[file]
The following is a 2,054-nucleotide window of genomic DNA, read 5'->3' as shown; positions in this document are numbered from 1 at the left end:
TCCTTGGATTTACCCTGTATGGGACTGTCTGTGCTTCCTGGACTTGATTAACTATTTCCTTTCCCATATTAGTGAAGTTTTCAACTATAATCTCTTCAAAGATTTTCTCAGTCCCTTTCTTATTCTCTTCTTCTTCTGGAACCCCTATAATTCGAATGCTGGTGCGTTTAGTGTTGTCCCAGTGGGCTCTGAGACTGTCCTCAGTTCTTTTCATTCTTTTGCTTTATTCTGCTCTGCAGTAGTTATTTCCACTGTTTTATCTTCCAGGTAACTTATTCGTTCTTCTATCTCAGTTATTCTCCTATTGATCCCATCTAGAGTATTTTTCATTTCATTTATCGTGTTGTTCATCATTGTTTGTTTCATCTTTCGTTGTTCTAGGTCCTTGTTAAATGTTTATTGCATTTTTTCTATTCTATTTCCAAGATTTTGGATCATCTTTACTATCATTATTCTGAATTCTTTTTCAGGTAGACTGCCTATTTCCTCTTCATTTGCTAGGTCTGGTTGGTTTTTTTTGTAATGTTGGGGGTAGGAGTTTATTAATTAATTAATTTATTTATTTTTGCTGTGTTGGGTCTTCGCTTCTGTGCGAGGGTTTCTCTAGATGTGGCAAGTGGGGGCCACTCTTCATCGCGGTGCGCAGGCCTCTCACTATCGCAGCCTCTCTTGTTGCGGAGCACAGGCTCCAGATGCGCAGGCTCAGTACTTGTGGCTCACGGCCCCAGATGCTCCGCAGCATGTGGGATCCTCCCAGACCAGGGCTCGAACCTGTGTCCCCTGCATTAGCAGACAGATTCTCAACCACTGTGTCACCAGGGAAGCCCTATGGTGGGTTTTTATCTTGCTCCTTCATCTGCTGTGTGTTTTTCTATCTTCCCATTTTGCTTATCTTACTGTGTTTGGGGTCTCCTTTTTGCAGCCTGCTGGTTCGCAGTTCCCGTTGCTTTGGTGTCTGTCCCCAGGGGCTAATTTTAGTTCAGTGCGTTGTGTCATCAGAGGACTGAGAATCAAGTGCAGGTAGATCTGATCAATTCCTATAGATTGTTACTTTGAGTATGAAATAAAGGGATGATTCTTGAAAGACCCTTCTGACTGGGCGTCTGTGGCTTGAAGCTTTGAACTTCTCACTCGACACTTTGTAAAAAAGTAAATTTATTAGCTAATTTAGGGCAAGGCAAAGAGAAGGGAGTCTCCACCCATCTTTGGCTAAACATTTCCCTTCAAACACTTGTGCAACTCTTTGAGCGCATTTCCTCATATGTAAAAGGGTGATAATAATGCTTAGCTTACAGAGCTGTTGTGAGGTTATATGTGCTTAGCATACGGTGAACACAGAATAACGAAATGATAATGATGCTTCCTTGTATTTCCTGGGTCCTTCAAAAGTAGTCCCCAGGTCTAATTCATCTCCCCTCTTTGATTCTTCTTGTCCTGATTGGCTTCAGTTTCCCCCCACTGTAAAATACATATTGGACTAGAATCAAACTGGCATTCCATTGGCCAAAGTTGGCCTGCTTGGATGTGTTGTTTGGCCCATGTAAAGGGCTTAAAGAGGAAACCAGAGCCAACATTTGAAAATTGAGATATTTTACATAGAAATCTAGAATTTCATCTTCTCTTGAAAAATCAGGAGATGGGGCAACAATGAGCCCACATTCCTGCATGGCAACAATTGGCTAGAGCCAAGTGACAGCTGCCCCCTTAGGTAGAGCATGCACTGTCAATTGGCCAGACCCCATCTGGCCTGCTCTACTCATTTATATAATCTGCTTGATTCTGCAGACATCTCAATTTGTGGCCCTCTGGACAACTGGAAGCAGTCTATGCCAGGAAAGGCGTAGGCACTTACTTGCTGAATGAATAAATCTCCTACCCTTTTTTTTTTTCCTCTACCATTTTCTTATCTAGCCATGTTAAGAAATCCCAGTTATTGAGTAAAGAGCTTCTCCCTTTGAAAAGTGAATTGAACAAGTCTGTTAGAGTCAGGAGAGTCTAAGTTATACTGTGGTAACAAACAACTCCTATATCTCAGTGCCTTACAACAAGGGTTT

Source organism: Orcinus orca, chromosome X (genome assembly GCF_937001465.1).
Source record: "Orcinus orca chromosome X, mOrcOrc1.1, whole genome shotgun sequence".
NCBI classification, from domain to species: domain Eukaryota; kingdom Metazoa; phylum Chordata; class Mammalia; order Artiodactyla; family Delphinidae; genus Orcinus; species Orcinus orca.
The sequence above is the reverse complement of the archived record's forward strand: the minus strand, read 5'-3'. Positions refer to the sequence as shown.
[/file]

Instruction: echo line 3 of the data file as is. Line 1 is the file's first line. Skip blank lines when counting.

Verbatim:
Source organism: Orcinus orca, chromosome X (genome assembly GCF_937001465.1).